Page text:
OK tim I have edge tamers on my newly purchased 1023. However they do have a AF10F front blade for pushing snow that I am interested in but can not find any reviews or consumer comments any help finding such info might help in my decision on it’s purchase.
I know this is a little late, but first regarding “Joel” above… As outlined above, I was torn about how to move my trailers (3) around with The Deere (1025r), esp. as one was heavy. I ended up buying the bucket-clamp-on from Titan… primarily because I almost always have my backhoe mounted, as I use it quite frequently. Both my fears and expectations were realized, then the fears became acceptable workarounds. I have a couple “small” trailers – about 1500# empty, but also a Load Trail 7×14/14K dump that is 4350# EMPTY. When using the Titan solution, one must be careful to clamp the unit on ALL the way rearward, and VERY tightly! Under the right conditions, the unit CAN be moved or “twisted” from side to side. This is usually under extreme lateral load, or involves user error – in driving or mounting. Having said that, I have been able to successfully move my trailers around – being very careful about weight balance and distribution – esp. on the big one. One tip I found is to keep the bucket level and low-ish to the ground when PUSHING a trailer uphill with the JD. This prevents you from tipping the trailer “over backward” as you go. And pushing straight ahead with your force is always better.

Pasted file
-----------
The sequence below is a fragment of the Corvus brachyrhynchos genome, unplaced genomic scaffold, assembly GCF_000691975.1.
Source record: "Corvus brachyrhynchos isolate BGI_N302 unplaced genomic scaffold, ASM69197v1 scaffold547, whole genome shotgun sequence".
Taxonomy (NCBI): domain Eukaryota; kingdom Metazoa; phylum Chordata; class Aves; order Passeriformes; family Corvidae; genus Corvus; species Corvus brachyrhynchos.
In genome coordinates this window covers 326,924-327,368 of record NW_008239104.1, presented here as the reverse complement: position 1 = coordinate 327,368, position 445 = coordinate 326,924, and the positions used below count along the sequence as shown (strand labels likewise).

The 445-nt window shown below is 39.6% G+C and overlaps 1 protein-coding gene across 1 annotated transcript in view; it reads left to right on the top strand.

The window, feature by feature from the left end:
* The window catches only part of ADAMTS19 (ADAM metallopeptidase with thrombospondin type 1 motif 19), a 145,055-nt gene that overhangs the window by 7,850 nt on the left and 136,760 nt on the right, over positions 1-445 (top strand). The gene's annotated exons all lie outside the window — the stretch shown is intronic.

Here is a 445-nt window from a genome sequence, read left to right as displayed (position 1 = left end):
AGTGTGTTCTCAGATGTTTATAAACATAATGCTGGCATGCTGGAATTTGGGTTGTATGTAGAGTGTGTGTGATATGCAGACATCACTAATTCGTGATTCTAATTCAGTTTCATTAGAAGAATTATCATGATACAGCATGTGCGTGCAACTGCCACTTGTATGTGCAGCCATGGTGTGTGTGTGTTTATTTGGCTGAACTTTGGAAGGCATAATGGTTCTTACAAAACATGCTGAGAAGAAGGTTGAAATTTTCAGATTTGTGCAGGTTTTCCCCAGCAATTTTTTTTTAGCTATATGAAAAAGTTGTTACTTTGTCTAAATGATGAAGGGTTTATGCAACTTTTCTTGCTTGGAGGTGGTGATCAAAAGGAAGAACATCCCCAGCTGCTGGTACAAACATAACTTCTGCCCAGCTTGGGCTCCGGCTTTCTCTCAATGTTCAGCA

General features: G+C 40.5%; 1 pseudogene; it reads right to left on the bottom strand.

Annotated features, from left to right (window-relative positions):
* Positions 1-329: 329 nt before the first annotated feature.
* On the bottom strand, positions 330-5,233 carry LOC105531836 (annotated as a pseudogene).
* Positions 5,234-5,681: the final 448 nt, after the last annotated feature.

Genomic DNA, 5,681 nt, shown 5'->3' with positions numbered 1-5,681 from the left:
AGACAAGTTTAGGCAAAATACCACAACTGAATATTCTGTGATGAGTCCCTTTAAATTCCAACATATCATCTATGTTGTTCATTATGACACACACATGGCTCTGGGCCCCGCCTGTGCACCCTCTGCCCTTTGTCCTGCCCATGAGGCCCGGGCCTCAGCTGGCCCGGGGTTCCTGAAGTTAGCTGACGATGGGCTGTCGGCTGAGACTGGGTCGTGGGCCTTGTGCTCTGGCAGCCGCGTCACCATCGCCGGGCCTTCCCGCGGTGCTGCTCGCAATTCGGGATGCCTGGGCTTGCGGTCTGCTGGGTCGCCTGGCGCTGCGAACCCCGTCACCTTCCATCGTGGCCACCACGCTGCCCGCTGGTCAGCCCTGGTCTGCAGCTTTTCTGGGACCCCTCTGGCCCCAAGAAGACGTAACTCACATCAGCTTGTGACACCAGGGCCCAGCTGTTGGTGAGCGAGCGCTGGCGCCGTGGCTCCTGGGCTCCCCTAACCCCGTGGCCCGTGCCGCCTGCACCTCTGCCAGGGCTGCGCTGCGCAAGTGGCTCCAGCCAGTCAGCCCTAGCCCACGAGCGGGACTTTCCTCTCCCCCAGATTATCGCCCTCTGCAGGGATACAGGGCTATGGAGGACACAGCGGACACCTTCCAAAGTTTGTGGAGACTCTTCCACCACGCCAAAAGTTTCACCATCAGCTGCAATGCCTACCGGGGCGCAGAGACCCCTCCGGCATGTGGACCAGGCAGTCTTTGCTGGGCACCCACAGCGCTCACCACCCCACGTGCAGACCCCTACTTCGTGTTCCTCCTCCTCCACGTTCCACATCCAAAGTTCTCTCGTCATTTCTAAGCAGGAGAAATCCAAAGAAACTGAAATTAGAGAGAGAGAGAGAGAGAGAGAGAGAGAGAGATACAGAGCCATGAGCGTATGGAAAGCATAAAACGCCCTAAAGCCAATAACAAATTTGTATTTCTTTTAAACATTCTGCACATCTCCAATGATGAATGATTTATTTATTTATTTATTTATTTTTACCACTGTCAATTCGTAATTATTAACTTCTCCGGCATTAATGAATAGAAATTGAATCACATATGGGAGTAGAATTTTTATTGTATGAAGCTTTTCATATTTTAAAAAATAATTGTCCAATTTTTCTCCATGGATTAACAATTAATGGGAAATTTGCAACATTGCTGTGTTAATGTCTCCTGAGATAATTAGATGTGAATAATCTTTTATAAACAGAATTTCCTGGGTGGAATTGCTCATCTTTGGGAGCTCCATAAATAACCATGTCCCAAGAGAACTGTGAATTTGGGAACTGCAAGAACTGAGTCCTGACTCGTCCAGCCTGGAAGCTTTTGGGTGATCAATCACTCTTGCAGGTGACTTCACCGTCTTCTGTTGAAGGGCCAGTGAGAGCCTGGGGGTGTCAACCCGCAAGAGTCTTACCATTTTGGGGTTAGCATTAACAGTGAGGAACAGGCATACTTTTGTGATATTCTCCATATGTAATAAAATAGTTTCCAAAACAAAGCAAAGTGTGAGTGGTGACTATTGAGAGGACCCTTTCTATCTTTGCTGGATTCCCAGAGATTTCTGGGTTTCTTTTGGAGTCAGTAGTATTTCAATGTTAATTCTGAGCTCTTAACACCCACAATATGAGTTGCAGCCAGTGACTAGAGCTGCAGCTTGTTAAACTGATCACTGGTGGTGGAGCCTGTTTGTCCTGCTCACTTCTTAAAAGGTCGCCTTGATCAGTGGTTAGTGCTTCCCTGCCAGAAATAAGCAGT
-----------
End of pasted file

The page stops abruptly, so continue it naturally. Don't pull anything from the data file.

I also had a year-long debate about how to move snow with my JD. I live in central NH where we get quite a bit of snow – most of the time in large batches of 14 inches or more. MY goal for JD was to clear “light” falls – 8 inches or less – quickly since I have a 38 inch snowblower with cab that takes care of the deep stuff quickly. My driveway is about 700 feet long and 14 feet wide. That said, I found an almost-new JD 54 inch blade with hydraulics and mounts for $1000 last year. It was too good to pass up, and here’s what I learned. This rig is NOT up to the standards of the 1025r or above – I cannot speak to tractors that are smaller. It strikes me, though, as something that I would have used on my old Craftsman garden tractor, not a tractor like the 1025r. First – the Quick Attach w/hydraulic angling is a must. If you have to climb down everytime you want to re-position the blade, you better have a long straight driveway or a parking lot… In either case, with anything deeper than 6 inches, the Quick Attach does not lift high enough to do ANY real piling of the snow. Next, Tim is on the right track with the Wing Extensions – in RUBBER. The blade itself is not a heavy enough gauge, nor engineered with enough bracing to withstand the abuse the 1025r+ can put on it. The top of the blade and/or the “wings” start to buckle under the slightest pressure. Lastly, unless the snow is light and fluffy, don’t count on being able to push more than 6 inches or so… If the blade is angled in the slightest, the tractor will immediately start to “nose-over” as you get into the snow. DISCLAIMER: these are MY EXPERIENCES. I have been plowing since 1974 when we bought our first tractor, so I have some time in the seat. Given the opportunity to do it again – I would put the $1K towards a better rig light those at HLA or CTA or EA… Thanks for listening…